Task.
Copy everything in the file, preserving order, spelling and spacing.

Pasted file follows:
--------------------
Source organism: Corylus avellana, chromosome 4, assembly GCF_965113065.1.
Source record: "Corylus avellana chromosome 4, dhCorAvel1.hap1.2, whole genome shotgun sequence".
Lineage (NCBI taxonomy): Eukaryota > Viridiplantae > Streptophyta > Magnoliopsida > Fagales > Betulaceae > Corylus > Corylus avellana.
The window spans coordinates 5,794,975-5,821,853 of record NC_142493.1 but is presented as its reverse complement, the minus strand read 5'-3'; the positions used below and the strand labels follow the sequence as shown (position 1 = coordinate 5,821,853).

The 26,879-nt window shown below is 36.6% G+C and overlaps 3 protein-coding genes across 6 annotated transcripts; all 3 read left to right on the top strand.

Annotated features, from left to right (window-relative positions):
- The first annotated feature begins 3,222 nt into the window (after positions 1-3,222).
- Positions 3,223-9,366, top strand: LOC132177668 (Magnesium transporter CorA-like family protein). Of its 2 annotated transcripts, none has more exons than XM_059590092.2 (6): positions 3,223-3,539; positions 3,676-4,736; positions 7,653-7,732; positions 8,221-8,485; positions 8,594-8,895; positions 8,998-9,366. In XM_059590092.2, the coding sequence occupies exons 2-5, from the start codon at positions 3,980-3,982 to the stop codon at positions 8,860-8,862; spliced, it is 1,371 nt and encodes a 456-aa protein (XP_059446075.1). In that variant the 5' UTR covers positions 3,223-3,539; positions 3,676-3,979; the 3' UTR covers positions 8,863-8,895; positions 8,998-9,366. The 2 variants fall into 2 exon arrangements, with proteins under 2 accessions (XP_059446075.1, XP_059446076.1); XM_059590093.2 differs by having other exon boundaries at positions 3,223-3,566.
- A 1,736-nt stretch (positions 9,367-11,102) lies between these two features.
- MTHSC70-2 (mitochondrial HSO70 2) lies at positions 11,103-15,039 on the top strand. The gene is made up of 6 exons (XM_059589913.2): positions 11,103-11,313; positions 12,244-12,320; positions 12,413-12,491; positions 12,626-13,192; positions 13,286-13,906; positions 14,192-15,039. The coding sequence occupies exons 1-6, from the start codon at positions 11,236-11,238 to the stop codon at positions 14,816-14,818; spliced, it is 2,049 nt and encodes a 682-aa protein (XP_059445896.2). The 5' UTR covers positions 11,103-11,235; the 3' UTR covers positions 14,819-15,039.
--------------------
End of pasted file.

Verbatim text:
Source organism: Corylus avellana, chromosome 4, assembly GCF_965113065.1.
Source record: "Corylus avellana chromosome 4, dhCorAvel1.hap1.2, whole genome shotgun sequence".
Lineage (NCBI taxonomy): Eukaryota > Viridiplantae > Streptophyta > Magnoliopsida > Fagales > Betulaceae > Corylus > Corylus avellana.
The window spans coordinates 5,794,975-5,821,853 of record NC_142493.1 but is presented as its reverse complement, the minus strand read 5'-3'; the positions used below and the strand labels follow the sequence as shown (position 1 = coordinate 5,821,853).

The 26,879-nt window shown below is 36.6% G+C and overlaps 3 protein-coding genes across 6 annotated transcripts; all 3 read left to right on the top strand.

Annotated features, from left to right (window-relative positions):
- The first annotated feature begins 3,222 nt into the window (after positions 1-3,222).
- Positions 3,223-9,366, top strand: LOC132177668 (Magnesium transporter CorA-like family protein). Of its 2 annotated transcripts, none has more exons than XM_059590092.2 (6): positions 3,223-3,539; positions 3,676-4,736; positions 7,653-7,732; positions 8,221-8,485; positions 8,594-8,895; positions 8,998-9,366. In XM_059590092.2, the coding sequence occupies exons 2-5, from the start codon at positions 3,980-3,982 to the stop codon at positions 8,860-8,862; spliced, it is 1,371 nt and encodes a 456-aa protein (XP_059446075.1). In that variant the 5' UTR covers positions 3,223-3,539; positions 3,676-3,979; the 3' UTR covers positions 8,863-8,895; positions 8,998-9,366. The 2 variants fall into 2 exon arrangements, with proteins under 2 accessions (XP_059446075.1, XP_059446076.1); XM_059590093.2 differs by having other exon boundaries at positions 3,223-3,566.
- A 1,736-nt stretch (positions 9,367-11,102) lies between these two features.
- MTHSC70-2 (mitochondrial HSO70 2) lies at positions 11,103-15,039 on the top strand. The gene is made up of 6 exons (XM_059589913.2): positions 11,103-11,313; positions 12,244-12,320; positions 12,413-12,491; positions 12,626-13,192; positions 13,286-13,906; positions 14,192-15,039. The coding sequence occupies exons 1-6, from the start codon at positions 11,236-11,238 to the stop codon at positions 14,816-14,818; spliced, it is 2,049 nt and encodes a 682-aa protein (XP_059445896.2). The 5' UTR covers positions 11,103-11,235; the 3' UTR covers positions 14,819-15,039.